17th century poetry - the Metaphysicals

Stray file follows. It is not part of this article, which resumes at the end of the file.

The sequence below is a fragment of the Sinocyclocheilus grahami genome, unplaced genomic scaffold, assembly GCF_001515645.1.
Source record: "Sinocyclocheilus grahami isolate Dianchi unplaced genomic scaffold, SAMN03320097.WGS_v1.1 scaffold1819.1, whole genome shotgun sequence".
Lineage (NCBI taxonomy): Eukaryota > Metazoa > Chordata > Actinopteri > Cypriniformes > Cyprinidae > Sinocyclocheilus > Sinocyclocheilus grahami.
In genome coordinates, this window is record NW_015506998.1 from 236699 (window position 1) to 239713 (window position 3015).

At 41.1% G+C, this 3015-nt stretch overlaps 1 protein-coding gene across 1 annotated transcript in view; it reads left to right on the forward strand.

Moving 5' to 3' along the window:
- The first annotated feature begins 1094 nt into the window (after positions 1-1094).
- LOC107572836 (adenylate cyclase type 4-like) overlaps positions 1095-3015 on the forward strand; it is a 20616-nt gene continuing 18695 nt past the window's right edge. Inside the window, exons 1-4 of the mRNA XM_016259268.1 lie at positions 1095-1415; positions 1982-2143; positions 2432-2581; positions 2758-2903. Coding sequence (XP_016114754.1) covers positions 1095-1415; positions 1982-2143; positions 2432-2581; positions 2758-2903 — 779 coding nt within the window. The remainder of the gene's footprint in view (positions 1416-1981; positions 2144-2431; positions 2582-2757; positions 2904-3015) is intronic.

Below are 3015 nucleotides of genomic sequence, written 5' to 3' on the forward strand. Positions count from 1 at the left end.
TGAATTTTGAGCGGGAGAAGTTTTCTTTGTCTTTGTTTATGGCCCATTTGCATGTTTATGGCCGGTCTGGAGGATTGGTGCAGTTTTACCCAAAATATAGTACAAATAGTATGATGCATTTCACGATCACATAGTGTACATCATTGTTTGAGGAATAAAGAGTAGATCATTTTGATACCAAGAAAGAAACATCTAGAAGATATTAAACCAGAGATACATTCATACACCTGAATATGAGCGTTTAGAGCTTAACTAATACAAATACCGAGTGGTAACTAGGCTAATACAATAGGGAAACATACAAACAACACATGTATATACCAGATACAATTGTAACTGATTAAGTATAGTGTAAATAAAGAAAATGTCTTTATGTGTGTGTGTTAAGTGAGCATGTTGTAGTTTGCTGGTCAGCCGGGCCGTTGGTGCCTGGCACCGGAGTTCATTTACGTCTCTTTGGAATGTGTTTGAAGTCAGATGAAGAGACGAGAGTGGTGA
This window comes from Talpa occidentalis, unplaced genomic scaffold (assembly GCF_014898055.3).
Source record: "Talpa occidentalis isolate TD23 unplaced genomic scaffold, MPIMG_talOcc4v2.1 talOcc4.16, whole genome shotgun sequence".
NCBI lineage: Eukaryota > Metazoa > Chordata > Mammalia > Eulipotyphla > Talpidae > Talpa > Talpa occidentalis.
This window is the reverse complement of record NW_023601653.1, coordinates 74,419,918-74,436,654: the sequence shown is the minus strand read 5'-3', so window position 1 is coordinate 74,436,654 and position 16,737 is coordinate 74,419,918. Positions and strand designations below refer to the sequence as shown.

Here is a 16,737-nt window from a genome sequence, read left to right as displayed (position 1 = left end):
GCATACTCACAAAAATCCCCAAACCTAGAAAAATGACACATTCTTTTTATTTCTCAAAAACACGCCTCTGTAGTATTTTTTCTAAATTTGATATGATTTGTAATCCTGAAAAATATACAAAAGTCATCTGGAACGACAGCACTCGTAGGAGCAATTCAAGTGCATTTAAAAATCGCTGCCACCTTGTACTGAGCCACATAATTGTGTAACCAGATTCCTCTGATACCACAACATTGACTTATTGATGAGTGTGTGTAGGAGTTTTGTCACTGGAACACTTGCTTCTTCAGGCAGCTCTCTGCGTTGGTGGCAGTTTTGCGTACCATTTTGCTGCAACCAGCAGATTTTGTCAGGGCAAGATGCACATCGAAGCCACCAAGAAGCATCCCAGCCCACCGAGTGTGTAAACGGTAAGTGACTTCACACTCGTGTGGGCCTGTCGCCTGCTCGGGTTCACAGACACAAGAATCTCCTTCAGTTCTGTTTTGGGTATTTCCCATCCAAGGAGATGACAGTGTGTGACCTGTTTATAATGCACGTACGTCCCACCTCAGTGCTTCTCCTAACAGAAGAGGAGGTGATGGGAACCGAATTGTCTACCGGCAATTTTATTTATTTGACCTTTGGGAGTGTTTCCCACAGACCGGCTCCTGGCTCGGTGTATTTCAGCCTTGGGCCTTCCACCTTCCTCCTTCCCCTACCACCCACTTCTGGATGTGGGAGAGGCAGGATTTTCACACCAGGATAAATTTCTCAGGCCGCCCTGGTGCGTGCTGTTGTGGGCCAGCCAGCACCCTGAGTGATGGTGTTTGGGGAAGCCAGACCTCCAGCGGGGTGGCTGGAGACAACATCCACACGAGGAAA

The Metaphysicals refer to a loose collective of poets such as John Donne, George Herbert, Andrew Marvell, Abraham Cowley, Richard Crashaw and Henry Vaughan, who represent some of the highest achievements of the 17th-century English literature. A most conspicuous feature of their style can be described as using images concrete and tangible, richly appealing to human senses and emotions. The label, “Metaphysical,” was attached to them by later generations. “Metaphysical,” as a style label, refers to the so-called “figures of thought” marked by the use of conceits, witticism and paradoxes. But the term still fails to capture the ‘physical’ side of the Metaphysicals – that is, the corporeality, even fleshiness, in their using concrete images and metaphors on the one hand, and expressing sensational feelings and emotions on the other. How, then, do the ‘physical’ and the ‘metaphysical’ meet in 17th century Renaissance poetry? What makes the Metaphysicals ‘metaphysical’? This topic can be explored either by studies of common characteristics of these poets’ works or by close criticism of individual poets.

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